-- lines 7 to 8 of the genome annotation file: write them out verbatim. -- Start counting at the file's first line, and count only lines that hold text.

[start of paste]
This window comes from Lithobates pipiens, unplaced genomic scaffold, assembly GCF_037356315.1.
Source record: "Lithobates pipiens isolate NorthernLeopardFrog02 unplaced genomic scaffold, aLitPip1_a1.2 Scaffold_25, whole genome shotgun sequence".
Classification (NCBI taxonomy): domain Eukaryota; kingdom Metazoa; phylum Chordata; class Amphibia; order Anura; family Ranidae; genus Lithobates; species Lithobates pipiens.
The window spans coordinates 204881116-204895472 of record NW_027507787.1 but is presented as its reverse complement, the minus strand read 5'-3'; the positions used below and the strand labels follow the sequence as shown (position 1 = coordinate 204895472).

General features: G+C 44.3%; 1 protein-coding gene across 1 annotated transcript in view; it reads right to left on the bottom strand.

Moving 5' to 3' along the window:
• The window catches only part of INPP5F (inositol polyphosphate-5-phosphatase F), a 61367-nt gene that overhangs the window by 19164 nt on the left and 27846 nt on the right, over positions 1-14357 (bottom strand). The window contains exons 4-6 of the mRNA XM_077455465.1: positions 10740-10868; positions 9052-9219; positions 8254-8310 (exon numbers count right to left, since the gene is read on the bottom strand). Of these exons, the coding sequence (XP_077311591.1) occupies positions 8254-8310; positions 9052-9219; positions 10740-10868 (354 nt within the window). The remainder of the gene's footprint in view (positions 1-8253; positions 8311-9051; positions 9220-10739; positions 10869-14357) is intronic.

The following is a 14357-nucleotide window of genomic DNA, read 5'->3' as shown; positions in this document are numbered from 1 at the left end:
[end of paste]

• The window catches only part of INPP5F (inositol polyphosphate-5-phosphatase F), a 61367-nt gene that overhangs the window by 19164 nt on the left and 27846 nt on the right, over positions 1-14357 (bottom strand). The window contains exons 4-6 of the mRNA XM_077455465.1: positions 10740-10868; positions 9052-9219; positions 8254-8310 (exon numbers count right to left, since the gene is read on the bottom strand). Of these exons, the coding sequence (XP_077311591.1) occupies positions 8254-8310; positions 9052-9219; positions 10740-10868 (354 nt within the window). The remainder of the gene's footprint in view (positions 1-8253; positions 8311-9051; positions 9220-10739; positions 10869-14357) is intronic.

The following is a 14357-nucleotide window of genomic DNA, read 5'->3' as shown; positions in this document are numbered from 1 at the left end: